Wrestling is one of the oldest forms of Combat Sports with reference to it as early as the 13th and 12th Century BC. The origins of Wrestling can be traced back 15,000 years through cave drawings in France.
Techniques such as throws, takedowns, pins and other holds are used by competitors in an attempt to gain and maintain a superior position. Wrestling is a fast growing sport in Australia. Many Australians know more about the modern Professional Wrestlemania, (WWE or “World Wrestling Entertainment”) with all its theatre, public adoration, rich remuneration, and publicity stunts. However, the true sport of wrestling is rooted in antiquity, and is quite different and exciting.
Archaeological finds depict wrestling in Egypt and Mesopotamia more than 5,000 years ago. Documentary evidence puts the sport in India and China well before the Christian era. In fact, virtually every society around the globe sports a long tradition of some form of wrestling. And the ancient Greeks were among the most fanatic of fans.
The Greeks depicted wrestling on coins, pottery, and statuary. Most of the colonnade of the palaestra at Olympia still stands today, testimony to the site of the wrestling competition in the ancient Olympic Games. The complex included a roofed area for matches and side rooms for the competitors to wash, bathe, and oil down for their matches. Wrestling also figures prominently in classical Greek legend, myth, and epic.
The rules were simple back then: Throw your opponent to the ground, making him land on his hip, shoulder, or back. Two of three falls takes the match. Don’t punch, gouge, or bite. Unlike today’s professional wrestling, there were no managers, ring girls, folding-chair attacks, or steel cages. No ridiculous costumes, either – matches were in the nude.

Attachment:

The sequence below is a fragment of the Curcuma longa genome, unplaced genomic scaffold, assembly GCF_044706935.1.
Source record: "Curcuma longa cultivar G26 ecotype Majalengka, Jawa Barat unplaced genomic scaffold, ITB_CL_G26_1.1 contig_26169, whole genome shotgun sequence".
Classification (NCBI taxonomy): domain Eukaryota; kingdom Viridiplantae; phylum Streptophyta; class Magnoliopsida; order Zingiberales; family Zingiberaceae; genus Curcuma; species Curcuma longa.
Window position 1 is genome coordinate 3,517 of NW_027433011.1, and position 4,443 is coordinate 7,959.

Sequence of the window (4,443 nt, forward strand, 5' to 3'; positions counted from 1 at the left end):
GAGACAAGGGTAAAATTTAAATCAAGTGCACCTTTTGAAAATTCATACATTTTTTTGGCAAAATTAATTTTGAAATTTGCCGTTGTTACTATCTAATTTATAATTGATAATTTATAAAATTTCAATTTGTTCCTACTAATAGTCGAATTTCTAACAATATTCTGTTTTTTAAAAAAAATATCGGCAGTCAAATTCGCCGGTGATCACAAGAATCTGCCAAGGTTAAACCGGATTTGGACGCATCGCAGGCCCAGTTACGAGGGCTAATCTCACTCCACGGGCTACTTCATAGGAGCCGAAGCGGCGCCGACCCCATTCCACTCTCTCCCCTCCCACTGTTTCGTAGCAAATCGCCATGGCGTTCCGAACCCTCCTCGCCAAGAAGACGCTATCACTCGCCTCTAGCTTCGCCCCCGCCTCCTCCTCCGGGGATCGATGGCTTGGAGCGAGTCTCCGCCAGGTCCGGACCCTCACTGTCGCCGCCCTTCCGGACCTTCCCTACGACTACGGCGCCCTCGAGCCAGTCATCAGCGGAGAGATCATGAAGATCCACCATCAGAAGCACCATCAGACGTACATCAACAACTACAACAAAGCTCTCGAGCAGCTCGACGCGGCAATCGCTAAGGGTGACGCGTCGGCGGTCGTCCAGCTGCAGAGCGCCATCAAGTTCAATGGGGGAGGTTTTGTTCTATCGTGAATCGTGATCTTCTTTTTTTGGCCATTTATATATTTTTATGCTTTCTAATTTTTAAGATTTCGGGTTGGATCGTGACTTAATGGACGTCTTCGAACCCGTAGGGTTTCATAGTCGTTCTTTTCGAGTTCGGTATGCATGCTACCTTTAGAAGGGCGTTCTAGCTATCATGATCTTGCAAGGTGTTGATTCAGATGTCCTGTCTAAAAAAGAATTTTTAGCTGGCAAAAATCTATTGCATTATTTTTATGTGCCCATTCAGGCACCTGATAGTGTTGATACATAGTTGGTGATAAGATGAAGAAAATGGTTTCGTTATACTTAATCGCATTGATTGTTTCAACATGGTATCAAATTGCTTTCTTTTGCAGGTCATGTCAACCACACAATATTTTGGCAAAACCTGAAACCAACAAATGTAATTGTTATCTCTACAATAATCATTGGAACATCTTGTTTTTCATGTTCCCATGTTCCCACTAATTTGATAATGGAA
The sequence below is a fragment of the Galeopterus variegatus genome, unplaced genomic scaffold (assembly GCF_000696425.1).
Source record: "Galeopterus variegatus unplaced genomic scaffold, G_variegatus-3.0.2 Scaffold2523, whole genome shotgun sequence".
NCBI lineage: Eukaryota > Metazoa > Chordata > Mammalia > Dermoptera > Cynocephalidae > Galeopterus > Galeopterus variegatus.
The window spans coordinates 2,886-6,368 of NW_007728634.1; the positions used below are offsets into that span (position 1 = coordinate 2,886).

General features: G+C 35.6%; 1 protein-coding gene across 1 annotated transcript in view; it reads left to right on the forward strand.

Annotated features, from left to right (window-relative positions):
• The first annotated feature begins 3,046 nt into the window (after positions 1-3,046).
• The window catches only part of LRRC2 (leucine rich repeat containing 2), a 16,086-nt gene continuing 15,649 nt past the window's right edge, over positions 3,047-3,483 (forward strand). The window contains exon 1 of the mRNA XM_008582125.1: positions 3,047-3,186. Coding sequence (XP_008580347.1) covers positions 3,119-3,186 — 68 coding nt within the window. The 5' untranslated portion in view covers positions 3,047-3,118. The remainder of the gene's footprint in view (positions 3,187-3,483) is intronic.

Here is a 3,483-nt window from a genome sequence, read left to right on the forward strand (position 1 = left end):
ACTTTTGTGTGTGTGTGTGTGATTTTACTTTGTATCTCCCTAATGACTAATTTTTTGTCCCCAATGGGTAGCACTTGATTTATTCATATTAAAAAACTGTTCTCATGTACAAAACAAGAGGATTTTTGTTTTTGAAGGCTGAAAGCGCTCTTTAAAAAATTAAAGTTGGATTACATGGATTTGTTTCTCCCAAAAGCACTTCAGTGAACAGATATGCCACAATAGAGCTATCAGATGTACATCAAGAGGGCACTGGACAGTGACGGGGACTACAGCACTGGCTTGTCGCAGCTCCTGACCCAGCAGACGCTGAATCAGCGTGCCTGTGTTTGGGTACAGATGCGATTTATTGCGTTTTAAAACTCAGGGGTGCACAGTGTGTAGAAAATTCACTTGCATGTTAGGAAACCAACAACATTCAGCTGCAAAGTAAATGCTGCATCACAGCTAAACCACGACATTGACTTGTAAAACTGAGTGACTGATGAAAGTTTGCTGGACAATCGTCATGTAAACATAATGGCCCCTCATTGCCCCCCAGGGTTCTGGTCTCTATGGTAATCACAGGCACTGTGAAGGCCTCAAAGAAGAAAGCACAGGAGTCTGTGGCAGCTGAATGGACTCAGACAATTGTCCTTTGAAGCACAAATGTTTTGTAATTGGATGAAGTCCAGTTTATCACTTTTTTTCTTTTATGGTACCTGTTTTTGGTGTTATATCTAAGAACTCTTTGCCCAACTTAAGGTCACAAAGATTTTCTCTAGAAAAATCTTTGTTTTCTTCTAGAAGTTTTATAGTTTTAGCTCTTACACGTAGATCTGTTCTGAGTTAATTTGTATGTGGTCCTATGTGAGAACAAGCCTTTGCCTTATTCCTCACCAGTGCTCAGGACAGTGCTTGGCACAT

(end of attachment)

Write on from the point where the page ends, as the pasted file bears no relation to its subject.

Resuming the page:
The greatest of the Olympic wrestlers of classical Greece was Milo of Croton, who never lost a match until the end of his career. He was also a general, a civic leader, a very rich man, and a close associate of the philosopher-mathematician, Pythagoras. Fame and wealth followed Milo’s success in the arena.
Milo of Croton was born in the sixth century B.C. in southern Italy, won the boys’ wrestling Olympic Games in 540 B.C., and went on to victory in five consecutive Olympics. By all accounts, Milo was very big and very, very strong – and apparently knew how to please a crowd. Legend has it that he once carried an ox through spectators at Olympia.
Some modern athletic coaches consider Milo the father of resistance training, the process of lifting heavier and heavier weights to build strength. This stems from another legend: As a youth, Milo carried a newborn ox on his shoulders. As Milo grew, the ox grew; the load got heavier and Milo’s muscles became stronger.
The greatest wrestler of the modern Olympics is Alexandr Karelin of Russia. Before his Silver medal win at the Sydney 2000 Olympics, Karelin was undefeated throughout his whole career. In 1981 year he started to be engaged in Greco-Roman wrestling in wrestling section of Novosibirsk Electrical Engineering Institute. His constant trainer is Victor Kuznetzov. Alexandr Karelin became an Olympic champion three times: in 1988, 1992 and 1996 years. He won Europe championship 12 times and Russian championship